Which is better?

I can't exactly said that specifically one is better, though I lean toward the latter rather than the former simply because of the extra variable that can add more degrees of freedom to players. However, each system has been pretty much tried and true. Either system works fine, now matter how you shake your stick at it.

Monday, October 1, 2007

RPG Cliches

I recently just randomly stumbled upon a grand list of RPG cliches that obviously took a while to compile, but seems to be pretty complete for the most part. Hilariousness ensues. ;)

For some reason, I'm fond of the "Law of Cartographical Elegance" and of course "Mommy, why didn't they just use a Phoenix Down on Aeris?". XD

Tuesday, September 25, 2007

Higurashi's downtime

Seriously, I'm not getting my Higurashi kick for the week. What gives? I want to see what happens next, considering that it was a CLIFFHANGER they ended it on. >.>

Blah stupid axe murder incident.

Saturday, September 22, 2007

Disgaea 3 get!

Disgaea 3 official website

So this puppy decides to launch itself, so I decided to post it for everybody. :D

This is a strange one, with Mao as the main character, and the rest of them brand new, I'm not sure on what to expect from a storyline perspective (though the school setting is still kinda weird). I guess more info will come, but I lack a dictionary atm. lol

Tuesday, September 18, 2007


Wherefor art thou, Lorwyn? Errr...I mean like *cough* anyway...Lorwyn previews have been around and really it looks like Lorwyn's going to be a great set to just fiddle around and play things with, which is a nice break from Time Spiral, which I just had no clue on what to do, and pretty much build decks around single cards and hope for the best. This time they poured on the elves, goblins, and what not. I'm just glad the merfolk are back for good. :3

Saturday, September 15, 2007

Pro Tetris

This is how tetris should be played! Wow, this is so like ridiculous it's not even funny. The ending part is even more awesome. The speed is freaking awesome. :3

Thursday, September 13, 2007

Love Death 2

After watching it, I had to find myself a copy to try this rather elusive game out. And you know what? This game doesn't disappoint! It's EVERYTHING you'd think it would be. XD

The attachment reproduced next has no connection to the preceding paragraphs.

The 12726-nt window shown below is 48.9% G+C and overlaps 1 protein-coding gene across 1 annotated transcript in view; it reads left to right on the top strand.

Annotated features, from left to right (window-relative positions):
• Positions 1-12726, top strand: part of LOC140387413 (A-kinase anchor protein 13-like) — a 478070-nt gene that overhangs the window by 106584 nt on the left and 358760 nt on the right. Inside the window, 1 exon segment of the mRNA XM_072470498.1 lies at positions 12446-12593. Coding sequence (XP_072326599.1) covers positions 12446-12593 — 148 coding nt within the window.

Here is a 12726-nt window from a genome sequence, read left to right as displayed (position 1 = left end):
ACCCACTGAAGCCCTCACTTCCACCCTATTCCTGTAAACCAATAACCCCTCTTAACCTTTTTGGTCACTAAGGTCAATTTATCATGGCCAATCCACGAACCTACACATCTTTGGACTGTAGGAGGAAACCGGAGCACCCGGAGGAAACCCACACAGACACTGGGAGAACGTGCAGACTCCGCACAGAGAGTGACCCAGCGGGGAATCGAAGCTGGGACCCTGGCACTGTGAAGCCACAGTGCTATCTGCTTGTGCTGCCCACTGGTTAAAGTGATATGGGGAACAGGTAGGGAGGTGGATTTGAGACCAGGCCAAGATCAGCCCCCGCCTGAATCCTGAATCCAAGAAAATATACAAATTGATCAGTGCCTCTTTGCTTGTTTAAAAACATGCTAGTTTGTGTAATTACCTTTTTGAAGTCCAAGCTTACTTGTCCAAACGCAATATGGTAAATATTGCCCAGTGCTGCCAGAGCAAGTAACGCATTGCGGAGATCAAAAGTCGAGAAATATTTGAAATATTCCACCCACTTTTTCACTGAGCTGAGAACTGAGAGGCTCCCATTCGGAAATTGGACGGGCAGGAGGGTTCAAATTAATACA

First thing I noticed: FRAME RATE IS CRAP. It was like 15fps (a full 15 less than to run relatively smoothly), and this laptop isn't that bad either...

So like you skip a whole bunch of scenes, and then you get to control your dude finally in the school. It's weird how they used the controls here in this game. W moves you forward (or left mouse lick), S moving backwards. A and D turns you left and right, but there are NO buttons for turning up or down (it has to be mouse). Selecting items/abilities is just pressing left/right or Q/E. The z button, you shoot the infamous "saran wrap/glue/spider web". And right click makes you use the item/ability.

So apparently you get out of conversation by doing a right click, but during "cinematic" scenes, you dont' know what ability you have selected, so you might acidentally like slap the girl or something. So after fiddling with the stupidity, I decided to explore the bugginess of this game. Yes, and in this aspect, it did not disappoint. I can find countless holes in which I can run through. The game itself apparently thinks backgrounds outside windows are just an extra "sheet" behind it, and the infinite vastness of blue shall be ignored or something. The problem here is that I can get into this blue vastness quite easily. Hey wait nevermind that, wtf is with the doors in this game? I like run through them and stuff. D:

So After exploring the school, which happens to have several floors, all of which have these little holes you can run through into the blue vastness (and getting stuck a couple of times with no way back), I decided to deal with the girls. There is an ability outside of "talk", "slap", and "items", which is strangely named "unzip". So while I'm having fun, might as well torture people or something. Actually nothing actually happens, and they'll just run away from you as they keep on saying "what are you doing?" and slapping you (dealing no damage as far as I can tell). The infamous chalkboard run happened several times, with the characters disappearing through solid walls and what not. Wow.

Anyway, if you happen to like manage to keep the girl running around and like not run through a wall, she would fall down, in which the obvious stuff happens (censored...well it's more like the girl keeps everything on, and the guy just gets a censored block near his crotch and that's about it). But you still get to like command him to do things. Even here the game's crap. I like randomly click on things and sometimes menus pop up, or he starts kissing the girl or w/e. I still have no clue wtf happens during then. Anyway, the camera angles were like wtf, and so after like messing around with it (and solving the "mystery" of the "saran wrap"), I decided to get out of the sequence. Except I can't. I like tried everything. wtf? Oh, then I figured out that you can by like right clicking with the talk ability equipped (which sometimes you can't get to for a strange an unapparent reason). Anyway, After playing for like however long it took for me to be wtf'd out, I stopped playing this awful game. Or rather, this game lives up to every minute of what that youtube video had.